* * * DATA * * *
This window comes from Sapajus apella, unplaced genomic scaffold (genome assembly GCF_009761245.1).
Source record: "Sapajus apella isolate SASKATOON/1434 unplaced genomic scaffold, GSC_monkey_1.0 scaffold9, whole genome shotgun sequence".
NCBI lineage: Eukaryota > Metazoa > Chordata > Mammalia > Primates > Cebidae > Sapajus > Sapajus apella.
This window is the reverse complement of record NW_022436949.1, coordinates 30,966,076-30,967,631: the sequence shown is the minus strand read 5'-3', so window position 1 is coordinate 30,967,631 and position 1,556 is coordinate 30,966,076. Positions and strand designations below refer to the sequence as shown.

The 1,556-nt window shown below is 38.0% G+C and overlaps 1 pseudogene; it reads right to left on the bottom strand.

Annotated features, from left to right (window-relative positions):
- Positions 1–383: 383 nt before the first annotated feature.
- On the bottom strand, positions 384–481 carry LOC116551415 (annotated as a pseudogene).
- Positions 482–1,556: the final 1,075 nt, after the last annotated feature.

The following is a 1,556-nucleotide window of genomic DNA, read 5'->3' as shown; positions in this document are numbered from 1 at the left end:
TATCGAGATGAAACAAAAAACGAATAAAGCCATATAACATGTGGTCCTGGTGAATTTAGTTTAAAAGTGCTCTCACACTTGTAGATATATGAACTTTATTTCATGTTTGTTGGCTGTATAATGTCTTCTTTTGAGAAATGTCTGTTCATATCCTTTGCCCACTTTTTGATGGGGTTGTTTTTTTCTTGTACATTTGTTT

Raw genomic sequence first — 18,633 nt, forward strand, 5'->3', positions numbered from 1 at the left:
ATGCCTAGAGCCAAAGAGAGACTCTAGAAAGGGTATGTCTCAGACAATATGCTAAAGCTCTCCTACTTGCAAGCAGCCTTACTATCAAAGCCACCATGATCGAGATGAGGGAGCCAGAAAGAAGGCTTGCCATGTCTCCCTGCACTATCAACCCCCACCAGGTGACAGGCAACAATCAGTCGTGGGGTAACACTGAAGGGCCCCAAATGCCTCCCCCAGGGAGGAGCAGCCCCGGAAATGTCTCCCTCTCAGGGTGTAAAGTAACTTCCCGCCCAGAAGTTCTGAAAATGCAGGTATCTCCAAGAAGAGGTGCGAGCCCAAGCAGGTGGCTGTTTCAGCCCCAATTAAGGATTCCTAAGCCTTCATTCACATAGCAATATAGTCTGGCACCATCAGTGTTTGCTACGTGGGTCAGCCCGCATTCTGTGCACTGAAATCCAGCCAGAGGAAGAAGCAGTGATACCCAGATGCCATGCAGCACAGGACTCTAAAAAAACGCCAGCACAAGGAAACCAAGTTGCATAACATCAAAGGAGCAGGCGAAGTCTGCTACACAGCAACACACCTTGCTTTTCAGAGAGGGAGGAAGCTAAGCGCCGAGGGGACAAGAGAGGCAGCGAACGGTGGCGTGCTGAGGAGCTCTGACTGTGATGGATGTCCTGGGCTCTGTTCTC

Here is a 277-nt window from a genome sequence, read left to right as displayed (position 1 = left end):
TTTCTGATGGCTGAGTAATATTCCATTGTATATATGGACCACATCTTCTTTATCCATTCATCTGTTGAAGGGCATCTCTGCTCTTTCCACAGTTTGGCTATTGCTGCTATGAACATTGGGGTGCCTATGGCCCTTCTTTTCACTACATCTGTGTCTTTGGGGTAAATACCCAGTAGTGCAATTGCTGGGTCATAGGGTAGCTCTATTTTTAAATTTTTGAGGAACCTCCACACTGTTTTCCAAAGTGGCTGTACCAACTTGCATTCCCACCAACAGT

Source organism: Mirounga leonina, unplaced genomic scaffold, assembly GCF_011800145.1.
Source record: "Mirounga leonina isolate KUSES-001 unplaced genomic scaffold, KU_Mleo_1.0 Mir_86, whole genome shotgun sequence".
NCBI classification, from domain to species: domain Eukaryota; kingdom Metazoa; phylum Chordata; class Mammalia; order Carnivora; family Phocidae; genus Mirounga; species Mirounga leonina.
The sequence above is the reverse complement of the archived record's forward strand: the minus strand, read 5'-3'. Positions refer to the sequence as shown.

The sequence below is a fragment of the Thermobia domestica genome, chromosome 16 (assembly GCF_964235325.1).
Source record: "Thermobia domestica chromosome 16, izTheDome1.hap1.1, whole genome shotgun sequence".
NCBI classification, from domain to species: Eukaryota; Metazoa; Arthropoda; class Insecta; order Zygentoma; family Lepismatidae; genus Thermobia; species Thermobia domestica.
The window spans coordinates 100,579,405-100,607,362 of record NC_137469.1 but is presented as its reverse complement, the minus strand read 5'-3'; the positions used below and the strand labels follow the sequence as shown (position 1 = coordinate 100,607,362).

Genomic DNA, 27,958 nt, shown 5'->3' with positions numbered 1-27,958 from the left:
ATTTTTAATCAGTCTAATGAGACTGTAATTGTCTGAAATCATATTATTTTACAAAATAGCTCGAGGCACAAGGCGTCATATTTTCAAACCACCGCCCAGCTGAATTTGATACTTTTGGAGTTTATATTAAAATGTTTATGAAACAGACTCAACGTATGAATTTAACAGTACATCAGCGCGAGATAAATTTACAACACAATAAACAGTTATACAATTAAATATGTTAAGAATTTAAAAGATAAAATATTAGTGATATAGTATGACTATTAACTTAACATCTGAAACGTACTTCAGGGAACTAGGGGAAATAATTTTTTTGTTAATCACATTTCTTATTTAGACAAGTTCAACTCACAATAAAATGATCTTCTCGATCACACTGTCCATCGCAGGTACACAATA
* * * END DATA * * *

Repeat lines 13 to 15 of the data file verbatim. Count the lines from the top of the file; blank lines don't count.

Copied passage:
ATGCCTAGAGCCAAAGAGAGACTCTAGAAAGGGTATGTCTCAGACAATATGCTAAAGCTCTCCTACTTGCAAGCAGCCTTACTATCAAAGCCACCATGATCGAGATGAGGGAGCCAGAAAGAAGGCTTGCCATGTCTCCCTGCACTATCAACCCCCACCAGGTGACAGGCAACAATCAGTCGTGGGGTAACACTGAAGGGCCCCAAATGCCTCCCCCAGGGAGGAGCAGCCCCGGAAATGTCTCCCTCTCAGGGTGTAAAGTAACTTCCCGCCCAGAAGTTCTGAAAATGCAGGTATCTCCAAGAAGAGGTGCGAGCCCAAGCAGGTGGCTGTTTCAGCCCCAATTAAGGATTCCTAAGCCTTCATTCACATAGCAATATAGTCTGGCACCATCAGTGTTTGCTACGTGGGTCAGCCCGCATTCTGTGCACTGAAATCCAGCCAGAGGAAGAAGCAGTGATACCCAGATGCCATGCAGCACAGGACTCTAAAAAAACGCCAGCACAAGGAAACCAAGTTGCATAACATCAAAGGAGCAGGCGAAGTCTGCTACACAGCAACACACCTTGCTTTTCAGAGAGGGAGGAAGCTAAGCGCCGAGGGGACAAGAGAGGCAGCGAACGGTGGCGTGCTGAGGAGCTCTGACTGTGATGGATGTCCTGGGCTCTGTTCTC

Here is a 277-nt window from a genome sequence, read left to right as displayed (position 1 = left end):
TTTCTGATGGCTGAGTAATATTCCATTGTATATATGGACCACATCTTCTTTATCCATTCATCTGTTGAAGGGCATCTCTGCTCTTTCCACAGTTTGGCTATTGCTGCTATGAACATTGGGGTGCCTATGGCCCTTCTTTTCACTACATCTGTGTCTTTGGGGTAAATACCCAGTAGTGCAATTGCTGGGTCATAGGGTAGCTCTATTTTTAAATTTTTGAGGAACCTCCACACTGTTTTCCAAAGTGGCTGTACCAACTTGCATTCCCACCAACAGT